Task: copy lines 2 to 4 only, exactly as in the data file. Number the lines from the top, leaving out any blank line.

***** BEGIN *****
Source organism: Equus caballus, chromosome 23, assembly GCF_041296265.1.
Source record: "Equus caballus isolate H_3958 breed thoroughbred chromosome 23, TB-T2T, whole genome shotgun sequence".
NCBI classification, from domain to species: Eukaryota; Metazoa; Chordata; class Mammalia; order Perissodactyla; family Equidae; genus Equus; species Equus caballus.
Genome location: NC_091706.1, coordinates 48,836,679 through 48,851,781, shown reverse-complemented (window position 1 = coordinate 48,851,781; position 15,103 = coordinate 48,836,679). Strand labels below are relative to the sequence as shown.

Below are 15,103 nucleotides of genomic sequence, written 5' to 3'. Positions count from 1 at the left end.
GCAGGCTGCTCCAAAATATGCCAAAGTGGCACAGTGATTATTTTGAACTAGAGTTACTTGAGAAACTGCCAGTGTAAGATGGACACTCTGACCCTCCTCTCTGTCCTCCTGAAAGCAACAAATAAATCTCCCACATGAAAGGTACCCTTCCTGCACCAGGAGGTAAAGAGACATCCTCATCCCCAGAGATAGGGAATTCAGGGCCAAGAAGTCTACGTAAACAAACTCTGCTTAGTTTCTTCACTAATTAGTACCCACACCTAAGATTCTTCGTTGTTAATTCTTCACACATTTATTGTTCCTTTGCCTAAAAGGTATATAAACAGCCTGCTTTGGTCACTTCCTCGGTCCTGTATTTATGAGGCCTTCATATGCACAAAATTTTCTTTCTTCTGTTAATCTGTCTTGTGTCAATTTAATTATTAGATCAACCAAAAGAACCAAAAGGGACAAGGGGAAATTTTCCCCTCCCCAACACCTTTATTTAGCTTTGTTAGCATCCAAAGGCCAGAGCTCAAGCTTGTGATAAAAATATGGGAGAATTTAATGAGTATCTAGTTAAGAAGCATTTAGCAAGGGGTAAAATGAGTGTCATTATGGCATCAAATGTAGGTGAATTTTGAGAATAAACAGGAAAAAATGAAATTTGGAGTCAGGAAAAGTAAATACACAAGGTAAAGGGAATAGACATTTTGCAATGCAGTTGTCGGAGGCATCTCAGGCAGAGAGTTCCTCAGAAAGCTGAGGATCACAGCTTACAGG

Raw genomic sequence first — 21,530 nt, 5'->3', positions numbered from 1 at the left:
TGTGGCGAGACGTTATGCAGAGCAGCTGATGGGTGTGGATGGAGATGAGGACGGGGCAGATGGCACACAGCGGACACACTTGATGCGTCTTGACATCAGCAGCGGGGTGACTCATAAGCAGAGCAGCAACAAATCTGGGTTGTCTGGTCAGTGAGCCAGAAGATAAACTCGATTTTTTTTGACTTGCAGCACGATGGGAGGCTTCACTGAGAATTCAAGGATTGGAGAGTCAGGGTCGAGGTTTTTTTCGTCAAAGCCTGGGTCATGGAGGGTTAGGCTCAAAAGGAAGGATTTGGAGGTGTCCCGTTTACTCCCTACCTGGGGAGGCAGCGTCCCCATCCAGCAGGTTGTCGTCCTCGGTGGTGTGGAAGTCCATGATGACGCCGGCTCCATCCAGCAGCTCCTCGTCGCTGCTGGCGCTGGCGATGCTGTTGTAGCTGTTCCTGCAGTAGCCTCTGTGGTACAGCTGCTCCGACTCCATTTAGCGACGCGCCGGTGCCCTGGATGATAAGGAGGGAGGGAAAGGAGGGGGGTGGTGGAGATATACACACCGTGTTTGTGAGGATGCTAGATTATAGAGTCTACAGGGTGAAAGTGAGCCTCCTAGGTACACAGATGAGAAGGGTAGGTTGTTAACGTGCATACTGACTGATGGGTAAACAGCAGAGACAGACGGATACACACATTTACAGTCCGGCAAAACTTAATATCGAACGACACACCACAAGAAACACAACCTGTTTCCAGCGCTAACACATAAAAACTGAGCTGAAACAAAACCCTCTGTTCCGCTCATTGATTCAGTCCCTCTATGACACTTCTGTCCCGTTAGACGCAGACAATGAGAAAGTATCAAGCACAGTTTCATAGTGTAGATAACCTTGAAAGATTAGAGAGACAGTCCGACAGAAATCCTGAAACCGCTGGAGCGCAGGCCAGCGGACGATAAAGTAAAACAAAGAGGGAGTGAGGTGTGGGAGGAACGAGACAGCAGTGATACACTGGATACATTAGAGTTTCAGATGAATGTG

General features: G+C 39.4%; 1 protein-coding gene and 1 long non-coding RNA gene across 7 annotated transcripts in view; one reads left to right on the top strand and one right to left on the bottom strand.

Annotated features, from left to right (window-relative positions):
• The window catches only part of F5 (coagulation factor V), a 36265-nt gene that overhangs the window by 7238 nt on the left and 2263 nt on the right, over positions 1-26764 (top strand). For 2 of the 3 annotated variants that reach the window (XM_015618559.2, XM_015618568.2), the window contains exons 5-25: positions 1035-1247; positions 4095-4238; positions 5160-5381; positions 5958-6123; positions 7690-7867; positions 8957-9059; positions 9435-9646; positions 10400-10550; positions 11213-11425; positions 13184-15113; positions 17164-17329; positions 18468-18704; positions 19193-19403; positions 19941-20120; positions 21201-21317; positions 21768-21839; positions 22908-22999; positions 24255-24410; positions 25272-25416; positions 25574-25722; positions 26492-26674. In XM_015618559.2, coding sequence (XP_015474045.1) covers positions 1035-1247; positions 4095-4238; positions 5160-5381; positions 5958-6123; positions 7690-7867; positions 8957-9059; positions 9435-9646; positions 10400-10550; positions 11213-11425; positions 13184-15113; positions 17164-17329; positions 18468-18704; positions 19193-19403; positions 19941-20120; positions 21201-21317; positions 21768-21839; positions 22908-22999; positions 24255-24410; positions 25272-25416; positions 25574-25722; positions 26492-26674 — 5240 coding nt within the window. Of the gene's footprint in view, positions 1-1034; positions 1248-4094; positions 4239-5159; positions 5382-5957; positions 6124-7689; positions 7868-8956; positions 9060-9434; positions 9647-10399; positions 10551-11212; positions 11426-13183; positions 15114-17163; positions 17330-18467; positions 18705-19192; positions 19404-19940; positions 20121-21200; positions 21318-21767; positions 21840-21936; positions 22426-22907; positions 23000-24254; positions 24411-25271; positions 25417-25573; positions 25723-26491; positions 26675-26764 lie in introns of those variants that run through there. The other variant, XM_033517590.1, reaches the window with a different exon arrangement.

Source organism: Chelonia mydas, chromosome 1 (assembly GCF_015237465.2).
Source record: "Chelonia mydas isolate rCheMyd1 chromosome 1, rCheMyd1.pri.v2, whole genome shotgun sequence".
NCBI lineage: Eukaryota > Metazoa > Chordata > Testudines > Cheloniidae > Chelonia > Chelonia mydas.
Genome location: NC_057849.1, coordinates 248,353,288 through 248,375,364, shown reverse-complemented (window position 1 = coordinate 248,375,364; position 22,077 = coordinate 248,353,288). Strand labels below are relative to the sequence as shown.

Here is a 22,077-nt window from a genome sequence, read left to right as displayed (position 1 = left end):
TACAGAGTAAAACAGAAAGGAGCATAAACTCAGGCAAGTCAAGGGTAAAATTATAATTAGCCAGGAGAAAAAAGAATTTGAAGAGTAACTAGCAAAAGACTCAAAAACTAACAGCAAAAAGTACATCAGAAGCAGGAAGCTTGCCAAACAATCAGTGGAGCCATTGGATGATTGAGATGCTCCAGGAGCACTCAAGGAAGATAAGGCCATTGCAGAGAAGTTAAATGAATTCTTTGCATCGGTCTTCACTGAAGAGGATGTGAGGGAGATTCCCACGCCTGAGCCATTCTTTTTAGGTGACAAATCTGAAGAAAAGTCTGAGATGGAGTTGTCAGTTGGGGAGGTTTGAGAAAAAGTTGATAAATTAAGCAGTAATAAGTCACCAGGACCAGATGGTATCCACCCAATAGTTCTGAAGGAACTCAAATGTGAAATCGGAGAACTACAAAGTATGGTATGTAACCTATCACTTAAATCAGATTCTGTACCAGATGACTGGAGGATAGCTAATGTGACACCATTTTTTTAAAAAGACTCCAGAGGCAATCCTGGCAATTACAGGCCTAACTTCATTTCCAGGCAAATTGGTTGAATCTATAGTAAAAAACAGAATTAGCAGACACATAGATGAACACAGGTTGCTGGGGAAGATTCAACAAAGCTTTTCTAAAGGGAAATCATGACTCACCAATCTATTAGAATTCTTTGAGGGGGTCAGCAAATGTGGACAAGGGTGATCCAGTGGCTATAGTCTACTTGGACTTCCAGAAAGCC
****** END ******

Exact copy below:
Source record: "Equus caballus isolate H_3958 breed thoroughbred chromosome 23, TB-T2T, whole genome shotgun sequence".
NCBI classification, from domain to species: Eukaryota; Metazoa; Chordata; class Mammalia; order Perissodactyla; family Equidae; genus Equus; species Equus caballus.
Genome location: NC_091706.1, coordinates 48,836,679 through 48,851,781, shown reverse-complemented (window position 1 = coordinate 48,851,781; position 15,103 = coordinate 48,836,679). Strand labels below are relative to the sequence as shown.